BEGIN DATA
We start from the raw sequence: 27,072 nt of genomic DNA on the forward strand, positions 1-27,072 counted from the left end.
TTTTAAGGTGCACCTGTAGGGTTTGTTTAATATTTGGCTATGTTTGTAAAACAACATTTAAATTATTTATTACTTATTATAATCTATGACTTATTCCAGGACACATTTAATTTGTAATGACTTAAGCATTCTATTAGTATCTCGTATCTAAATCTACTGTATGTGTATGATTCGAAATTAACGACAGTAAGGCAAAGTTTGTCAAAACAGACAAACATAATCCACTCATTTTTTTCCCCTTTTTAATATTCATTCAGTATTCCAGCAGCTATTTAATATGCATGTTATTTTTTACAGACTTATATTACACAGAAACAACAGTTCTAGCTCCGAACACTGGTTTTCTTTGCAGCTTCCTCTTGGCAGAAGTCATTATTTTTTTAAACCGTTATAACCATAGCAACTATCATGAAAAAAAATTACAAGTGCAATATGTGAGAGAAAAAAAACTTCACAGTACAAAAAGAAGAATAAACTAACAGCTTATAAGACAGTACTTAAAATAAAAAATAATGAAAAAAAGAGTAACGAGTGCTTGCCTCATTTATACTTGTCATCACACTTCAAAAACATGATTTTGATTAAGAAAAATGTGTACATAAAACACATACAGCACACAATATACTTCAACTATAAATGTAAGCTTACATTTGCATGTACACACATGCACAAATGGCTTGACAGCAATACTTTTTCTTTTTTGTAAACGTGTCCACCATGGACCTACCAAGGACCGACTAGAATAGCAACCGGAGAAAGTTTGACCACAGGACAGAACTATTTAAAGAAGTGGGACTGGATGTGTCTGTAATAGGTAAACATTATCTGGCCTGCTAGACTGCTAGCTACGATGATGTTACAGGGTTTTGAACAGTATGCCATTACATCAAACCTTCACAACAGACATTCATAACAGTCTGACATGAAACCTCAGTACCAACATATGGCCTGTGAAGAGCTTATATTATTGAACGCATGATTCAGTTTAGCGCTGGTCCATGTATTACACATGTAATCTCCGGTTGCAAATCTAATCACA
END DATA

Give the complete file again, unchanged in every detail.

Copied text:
We start from the raw sequence: 27,072 nt of genomic DNA on the forward strand, positions 1-27,072 counted from the left end.
TTTTAAGGTGCACCTGTAGGGTTTGTTTAATATTTGGCTATGTTTGTAAAACAACATTTAAATTATTTATTACTTATTATAATCTATGACTTATTCCAGGACACATTTAATTTGTAATGACTTAAGCATTCTATTAGTATCTCGTATCTAAATCTACTGTATGTGTATGATTCGAAATTAACGACAGTAAGGCAAAGTTTGTCAAAACAGACAAACATAATCCACTCATTTTTTTCCCCTTTTTAATATTCATTCAGTATTCCAGCAGCTATTTAATATGCATGTTATTTTTTACAGACTTATATTACACAGAAACAACAGTTCTAGCTCCGAACACTGGTTTTCTTTGCAGCTTCCTCTTGGCAGAAGTCATTATTTTTTTAAACCGTTATAACCATAGCAACTATCATGAAAAAAAATTACAAGTGCAATATGTGAGAGAAAAAAAACTTCACAGTACAAAAAGAAGAATAAACTAACAGCTTATAAGACAGTACTTAAAATAAAAAATAATGAAAAAAAGAGTAACGAGTGCTTGCCTCATTTATACTTGTCATCACACTTCAAAAACATGATTTTGATTAAGAAAAATGTGTACATAAAACACATACAGCACACAATATACTTCAACTATAAATGTAAGCTTACATTTGCATGTACACACATGCACAAATGGCTTGACAGCAATACTTTTTCTTTTTTGTAAACGTGTCCACCATGGACCTACCAAGGACCGACTAGAATAGCAACCGGAGAAAGTTTGACCACAGGACAGAACTATTTAAAGAAGTGGGACTGGATGTGTCTGTAATAGGTAAACATTATCTGGCCTGCTAGACTGCTAGCTACGATGATGTTACAGGGTTTTGAACAGTATGCCATTACATCAAACCTTCACAACAGACATTCATAACAGTCTGACATGAAACCTCAGTACCAACATATGGCCTGTGAAGAGCTTATATTATTGAACGCATGATTCAGTTTAGCGCTGGTCCATGTATTACACATGTAATCTCCGGTTGCAAATCTAATCACA